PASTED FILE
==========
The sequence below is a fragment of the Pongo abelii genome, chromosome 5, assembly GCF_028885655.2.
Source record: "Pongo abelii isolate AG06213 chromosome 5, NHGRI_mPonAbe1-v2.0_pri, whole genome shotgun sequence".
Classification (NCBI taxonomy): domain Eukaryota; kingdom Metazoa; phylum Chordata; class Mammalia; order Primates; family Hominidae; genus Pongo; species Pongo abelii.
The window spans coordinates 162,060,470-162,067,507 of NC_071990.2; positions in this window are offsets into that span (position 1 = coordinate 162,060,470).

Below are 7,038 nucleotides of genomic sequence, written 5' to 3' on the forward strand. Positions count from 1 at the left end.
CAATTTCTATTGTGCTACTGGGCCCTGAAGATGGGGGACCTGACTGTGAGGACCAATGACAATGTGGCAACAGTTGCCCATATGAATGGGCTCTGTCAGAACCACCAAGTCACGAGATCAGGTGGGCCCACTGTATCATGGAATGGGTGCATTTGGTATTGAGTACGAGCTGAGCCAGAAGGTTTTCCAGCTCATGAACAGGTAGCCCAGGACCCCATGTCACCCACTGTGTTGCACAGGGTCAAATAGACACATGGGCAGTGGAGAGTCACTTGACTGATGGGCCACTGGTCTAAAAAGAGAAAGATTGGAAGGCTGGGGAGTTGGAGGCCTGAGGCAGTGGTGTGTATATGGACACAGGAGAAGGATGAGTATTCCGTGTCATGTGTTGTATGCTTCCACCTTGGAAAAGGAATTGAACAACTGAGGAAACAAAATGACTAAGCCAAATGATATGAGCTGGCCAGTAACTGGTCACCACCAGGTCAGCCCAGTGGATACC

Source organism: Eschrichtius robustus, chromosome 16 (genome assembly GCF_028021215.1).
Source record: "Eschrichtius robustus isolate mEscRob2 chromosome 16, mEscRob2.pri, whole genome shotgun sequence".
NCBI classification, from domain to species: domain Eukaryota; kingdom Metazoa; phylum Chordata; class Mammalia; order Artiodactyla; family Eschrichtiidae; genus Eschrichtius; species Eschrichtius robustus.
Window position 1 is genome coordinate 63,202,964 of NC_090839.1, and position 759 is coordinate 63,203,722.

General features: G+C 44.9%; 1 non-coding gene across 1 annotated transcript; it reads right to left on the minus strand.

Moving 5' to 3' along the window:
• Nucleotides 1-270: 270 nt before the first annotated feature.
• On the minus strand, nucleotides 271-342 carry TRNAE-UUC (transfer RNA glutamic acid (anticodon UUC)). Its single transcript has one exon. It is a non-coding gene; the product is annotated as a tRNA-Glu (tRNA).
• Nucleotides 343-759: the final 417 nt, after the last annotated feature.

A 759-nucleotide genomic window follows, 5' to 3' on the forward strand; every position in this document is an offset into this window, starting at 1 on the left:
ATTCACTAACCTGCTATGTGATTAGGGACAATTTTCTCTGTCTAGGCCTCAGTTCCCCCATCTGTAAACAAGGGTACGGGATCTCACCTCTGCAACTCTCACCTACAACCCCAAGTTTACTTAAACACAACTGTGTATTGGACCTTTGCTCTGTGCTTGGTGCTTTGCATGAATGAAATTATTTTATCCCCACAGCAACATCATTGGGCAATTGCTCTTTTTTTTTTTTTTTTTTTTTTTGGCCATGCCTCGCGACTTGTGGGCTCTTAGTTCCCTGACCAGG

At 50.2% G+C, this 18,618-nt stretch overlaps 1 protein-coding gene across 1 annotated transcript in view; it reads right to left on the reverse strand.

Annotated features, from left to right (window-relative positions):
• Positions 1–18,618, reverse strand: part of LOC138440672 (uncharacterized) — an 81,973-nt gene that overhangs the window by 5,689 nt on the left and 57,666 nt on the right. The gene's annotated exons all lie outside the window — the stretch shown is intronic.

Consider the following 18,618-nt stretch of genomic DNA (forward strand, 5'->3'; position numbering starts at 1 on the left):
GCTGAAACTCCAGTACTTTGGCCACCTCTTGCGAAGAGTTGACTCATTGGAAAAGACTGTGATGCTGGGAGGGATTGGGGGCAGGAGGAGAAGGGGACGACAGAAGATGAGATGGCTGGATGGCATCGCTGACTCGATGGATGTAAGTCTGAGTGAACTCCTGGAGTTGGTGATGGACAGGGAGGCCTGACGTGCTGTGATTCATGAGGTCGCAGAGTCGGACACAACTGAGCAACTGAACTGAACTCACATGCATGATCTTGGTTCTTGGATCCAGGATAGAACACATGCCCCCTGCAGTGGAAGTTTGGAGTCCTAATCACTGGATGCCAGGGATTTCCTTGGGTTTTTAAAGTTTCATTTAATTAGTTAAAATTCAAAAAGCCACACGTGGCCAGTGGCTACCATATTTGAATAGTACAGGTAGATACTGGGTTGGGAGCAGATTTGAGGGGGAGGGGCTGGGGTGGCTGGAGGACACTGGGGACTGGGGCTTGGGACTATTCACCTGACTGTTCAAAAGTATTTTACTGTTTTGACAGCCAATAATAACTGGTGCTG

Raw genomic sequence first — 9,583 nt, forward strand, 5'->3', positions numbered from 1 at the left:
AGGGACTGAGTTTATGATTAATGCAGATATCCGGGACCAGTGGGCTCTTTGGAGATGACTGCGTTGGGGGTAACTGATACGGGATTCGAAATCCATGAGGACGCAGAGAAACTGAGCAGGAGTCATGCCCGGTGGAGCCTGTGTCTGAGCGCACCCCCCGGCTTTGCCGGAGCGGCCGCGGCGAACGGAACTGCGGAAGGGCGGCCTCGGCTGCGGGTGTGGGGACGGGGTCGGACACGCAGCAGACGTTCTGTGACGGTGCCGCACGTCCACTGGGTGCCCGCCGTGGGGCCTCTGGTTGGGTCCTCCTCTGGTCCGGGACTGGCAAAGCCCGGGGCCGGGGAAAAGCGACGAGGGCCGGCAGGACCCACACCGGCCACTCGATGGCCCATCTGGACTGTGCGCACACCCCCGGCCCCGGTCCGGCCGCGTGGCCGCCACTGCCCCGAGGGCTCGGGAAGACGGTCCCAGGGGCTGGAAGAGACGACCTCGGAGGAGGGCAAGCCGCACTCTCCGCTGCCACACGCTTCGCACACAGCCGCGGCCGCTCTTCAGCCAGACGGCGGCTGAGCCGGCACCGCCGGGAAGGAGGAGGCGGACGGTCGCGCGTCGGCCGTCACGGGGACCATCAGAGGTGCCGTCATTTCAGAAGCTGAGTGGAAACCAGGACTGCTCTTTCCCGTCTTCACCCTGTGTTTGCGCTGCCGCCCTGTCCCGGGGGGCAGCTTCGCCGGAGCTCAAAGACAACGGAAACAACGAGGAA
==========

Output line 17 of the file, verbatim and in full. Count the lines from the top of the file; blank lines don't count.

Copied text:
ATTCACTAACCTGCTATGTGATTAGGGACAATTTTCTCTGTCTAGGCCTCAGTTCCCCCATCTGTAAACAAGGGTACGGGATCTCACCTCTGCAACTCTCACCTACAACCCCAAGTTTACTTAAACACAACTGTGTATTGGACCTTTGCTCTGTGCTTGGTGCTTTGCATGAATGAAATTATTTTATCCCCACAGCAACATCATTGGGCAATTGCTCTTTTTTTTTTTTTTTTTTTTTTTGGCCATGCCTCGCGACTTGTGGGCTCTTAGTTCCCTGACCAGG